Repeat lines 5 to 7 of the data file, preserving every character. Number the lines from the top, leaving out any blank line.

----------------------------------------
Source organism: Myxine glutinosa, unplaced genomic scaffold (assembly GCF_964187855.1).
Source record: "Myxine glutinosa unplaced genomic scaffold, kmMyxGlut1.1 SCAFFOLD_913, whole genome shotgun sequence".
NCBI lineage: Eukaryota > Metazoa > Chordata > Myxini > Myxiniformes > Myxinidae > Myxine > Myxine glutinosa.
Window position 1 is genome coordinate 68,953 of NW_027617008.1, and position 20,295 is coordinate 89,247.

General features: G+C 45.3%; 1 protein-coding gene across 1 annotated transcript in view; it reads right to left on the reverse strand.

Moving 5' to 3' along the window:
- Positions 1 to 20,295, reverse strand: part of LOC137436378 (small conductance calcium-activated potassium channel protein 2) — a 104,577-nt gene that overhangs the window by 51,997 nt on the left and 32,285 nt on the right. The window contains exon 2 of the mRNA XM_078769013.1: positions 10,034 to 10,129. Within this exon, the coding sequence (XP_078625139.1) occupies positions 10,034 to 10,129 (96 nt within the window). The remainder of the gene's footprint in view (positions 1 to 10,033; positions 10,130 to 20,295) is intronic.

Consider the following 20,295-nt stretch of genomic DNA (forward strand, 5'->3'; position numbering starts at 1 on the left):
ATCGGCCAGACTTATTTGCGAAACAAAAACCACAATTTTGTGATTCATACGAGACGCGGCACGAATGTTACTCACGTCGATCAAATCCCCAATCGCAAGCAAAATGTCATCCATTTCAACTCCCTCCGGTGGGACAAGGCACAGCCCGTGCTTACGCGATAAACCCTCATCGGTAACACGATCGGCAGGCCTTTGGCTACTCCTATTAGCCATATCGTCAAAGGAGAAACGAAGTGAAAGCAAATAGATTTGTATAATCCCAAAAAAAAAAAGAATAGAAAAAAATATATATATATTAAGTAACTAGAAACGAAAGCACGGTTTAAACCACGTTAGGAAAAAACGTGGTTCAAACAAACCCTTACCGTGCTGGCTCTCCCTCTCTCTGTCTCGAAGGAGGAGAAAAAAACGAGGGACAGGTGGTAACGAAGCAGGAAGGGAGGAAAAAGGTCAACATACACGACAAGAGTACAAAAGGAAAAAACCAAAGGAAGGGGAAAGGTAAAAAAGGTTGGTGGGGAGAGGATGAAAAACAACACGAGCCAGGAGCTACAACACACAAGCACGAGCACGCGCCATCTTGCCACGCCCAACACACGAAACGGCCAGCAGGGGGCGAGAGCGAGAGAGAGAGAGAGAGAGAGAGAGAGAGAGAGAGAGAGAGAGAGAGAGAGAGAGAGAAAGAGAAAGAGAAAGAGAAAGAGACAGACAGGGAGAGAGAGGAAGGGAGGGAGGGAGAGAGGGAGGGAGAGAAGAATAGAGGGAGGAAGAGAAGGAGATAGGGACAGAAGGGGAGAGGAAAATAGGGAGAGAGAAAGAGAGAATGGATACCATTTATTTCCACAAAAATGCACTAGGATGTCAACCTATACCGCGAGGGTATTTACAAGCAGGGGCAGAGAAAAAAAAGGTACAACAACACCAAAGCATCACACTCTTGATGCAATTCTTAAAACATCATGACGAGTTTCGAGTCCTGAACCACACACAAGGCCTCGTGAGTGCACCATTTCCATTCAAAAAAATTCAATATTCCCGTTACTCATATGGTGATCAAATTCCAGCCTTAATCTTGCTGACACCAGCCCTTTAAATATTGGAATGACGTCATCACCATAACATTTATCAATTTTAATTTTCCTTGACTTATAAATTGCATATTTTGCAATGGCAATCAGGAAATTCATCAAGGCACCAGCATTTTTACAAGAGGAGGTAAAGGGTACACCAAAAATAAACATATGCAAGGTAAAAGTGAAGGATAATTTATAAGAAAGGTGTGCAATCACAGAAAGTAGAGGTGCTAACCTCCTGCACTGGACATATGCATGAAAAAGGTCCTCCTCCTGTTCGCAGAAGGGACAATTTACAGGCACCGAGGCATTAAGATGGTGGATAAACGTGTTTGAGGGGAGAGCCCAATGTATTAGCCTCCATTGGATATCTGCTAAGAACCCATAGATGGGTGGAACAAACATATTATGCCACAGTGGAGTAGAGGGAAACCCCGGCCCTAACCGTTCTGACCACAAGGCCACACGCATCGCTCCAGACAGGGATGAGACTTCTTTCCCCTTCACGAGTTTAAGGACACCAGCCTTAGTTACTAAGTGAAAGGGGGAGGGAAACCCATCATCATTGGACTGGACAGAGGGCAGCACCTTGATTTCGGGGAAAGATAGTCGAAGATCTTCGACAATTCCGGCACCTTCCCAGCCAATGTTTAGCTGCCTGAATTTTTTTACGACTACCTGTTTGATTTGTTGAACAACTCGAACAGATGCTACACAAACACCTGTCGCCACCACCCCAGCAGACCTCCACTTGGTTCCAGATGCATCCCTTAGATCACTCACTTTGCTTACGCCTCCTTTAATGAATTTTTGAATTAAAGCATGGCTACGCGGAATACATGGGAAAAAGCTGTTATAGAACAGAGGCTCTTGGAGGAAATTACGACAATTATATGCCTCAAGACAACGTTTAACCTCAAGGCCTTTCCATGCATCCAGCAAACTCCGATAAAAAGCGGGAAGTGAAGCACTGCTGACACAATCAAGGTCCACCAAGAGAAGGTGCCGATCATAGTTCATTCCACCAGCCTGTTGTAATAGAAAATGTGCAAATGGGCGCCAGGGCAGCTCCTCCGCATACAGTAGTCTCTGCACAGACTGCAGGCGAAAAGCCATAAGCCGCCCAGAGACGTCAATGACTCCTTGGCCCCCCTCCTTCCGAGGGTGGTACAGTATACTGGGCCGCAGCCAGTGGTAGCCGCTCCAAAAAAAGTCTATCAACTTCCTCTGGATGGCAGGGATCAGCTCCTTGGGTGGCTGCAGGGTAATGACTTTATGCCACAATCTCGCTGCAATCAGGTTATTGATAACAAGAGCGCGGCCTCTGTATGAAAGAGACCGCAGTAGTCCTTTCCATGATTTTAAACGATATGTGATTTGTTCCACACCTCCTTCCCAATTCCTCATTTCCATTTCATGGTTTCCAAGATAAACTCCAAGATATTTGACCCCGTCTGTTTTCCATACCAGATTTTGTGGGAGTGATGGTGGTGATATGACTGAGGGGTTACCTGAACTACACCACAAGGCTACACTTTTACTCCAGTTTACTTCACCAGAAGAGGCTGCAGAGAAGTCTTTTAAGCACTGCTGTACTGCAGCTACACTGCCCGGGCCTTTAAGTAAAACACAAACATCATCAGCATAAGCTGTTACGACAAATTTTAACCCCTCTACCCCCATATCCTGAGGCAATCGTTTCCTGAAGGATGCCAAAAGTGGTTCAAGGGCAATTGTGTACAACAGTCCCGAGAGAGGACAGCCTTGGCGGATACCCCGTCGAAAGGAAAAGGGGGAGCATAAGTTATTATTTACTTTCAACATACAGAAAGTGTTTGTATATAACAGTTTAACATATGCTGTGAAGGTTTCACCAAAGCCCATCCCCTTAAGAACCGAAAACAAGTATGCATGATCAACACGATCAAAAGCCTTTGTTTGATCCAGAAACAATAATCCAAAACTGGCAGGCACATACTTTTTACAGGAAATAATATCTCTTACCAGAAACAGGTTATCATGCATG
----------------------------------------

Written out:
General features: G+C 45.3%; 1 protein-coding gene across 1 annotated transcript in view; it reads right to left on the reverse strand.

Moving 5' to 3' along the window:
- Positions 1 to 20,295, reverse strand: part of LOC137436378 (small conductance calcium-activated potassium channel protein 2) — a 104,577-nt gene that overhangs the window by 51,997 nt on the left and 32,285 nt on the right. The window contains exon 2 of the mRNA XM_078769013.1: positions 10,034 to 10,129. Within this exon, the coding sequence (XP_078625139.1) occupies positions 10,034 to 10,129 (96 nt within the window). The remainder of the gene's footprint in view (positions 1 to 10,033; positions 10,130 to 20,295) is intronic.